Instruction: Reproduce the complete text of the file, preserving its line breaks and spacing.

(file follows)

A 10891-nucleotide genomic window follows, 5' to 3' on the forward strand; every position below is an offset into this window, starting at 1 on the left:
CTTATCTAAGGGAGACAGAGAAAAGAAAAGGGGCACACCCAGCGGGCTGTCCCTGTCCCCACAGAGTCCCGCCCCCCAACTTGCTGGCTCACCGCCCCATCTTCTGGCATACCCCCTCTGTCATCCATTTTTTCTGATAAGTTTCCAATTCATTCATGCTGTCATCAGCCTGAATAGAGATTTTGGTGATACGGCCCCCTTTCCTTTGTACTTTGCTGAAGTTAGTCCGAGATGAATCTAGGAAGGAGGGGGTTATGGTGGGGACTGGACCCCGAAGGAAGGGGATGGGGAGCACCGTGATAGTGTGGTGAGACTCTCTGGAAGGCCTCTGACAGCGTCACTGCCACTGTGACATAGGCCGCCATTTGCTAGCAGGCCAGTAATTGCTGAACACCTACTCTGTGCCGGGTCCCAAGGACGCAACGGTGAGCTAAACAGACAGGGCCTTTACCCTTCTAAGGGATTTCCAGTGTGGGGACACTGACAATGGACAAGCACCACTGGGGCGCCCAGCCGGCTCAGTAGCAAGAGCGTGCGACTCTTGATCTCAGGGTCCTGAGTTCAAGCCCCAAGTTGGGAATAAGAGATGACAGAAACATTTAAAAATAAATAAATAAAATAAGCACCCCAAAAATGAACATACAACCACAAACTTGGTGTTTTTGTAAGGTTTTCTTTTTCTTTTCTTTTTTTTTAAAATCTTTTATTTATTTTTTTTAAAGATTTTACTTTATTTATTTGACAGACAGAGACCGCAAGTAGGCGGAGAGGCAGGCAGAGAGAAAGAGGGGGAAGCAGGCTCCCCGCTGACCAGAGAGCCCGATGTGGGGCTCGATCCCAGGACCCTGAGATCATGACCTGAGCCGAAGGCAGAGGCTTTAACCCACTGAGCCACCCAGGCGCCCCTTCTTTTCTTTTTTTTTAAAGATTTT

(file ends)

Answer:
A 10891-nucleotide genomic window follows, 5' to 3' on the forward strand; every position below is an offset into this window, starting at 1 on the left:
CTTATCTAAGGGAGACAGAGAAAAGAAAAGGGGCACACCCAGCGGGCTGTCCCTGTCCCCACAGAGTCCCGCCCCCCAACTTGCTGGCTCACCGCCCCATCTTCTGGCATACCCCCTCTGTCATCCATTTTTTCTGATAAGTTTCCAATTCATTCATGCTGTCATCAGCCTGAATAGAGATTTTGGTGATACGGCCCCCTTTCCTTTGTACTTTGCTGAAGTTAGTCCGAGATGAATCTAGGAAGGAGGGGGTTATGGTGGGGACTGGACCCCGAAGGAAGGGGATGGGGAGCACCGTGATAGTGTGGTGAGACTCTCTGGAAGGCCTCTGACAGCGTCACTGCCACTGTGACATAGGCCGCCATTTGCTAGCAGGCCAGTAATTGCTGAACACCTACTCTGTGCCGGGTCCCAAGGACGCAACGGTGAGCTAAACAGACAGGGCCTTTACCCTTCTAAGGGATTTCCAGTGTGGGGACACTGACAATGGACAAGCACCACTGGGGCGCCCAGCCGGCTCAGTAGCAAGAGCGTGCGACTCTTGATCTCAGGGTCCTGAGTTCAAGCCCCAAGTTGGGAATAAGAGATGACAGAAACATTTAAAAATAAATAAATAAAATAAGCACCCCAAAAATGAACATACAACCACAAACTTGGTGTTTTTGTAAGGTTTTCTTTTTCTTTTCTTTTTTTTTAAAATCTTTTATTTATTTTTTTTAAAGATTTTACTTTATTTATTTGACAGACAGAGACCGCAAGTAGGCGGAGAGGCAGGCAGAGAGAAAGAGGGGGAAGCAGGCTCCCCGCTGACCAGAGAGCCCGATGTGGGGCTCGATCCCAGGACCCTGAGATCATGACCTGAGCCGAAGGCAGAGGCTTTAACCCACTGAGCCACCCAGGCGCCCCTTCTTTTCTTTTTTTTTAAAGATTTT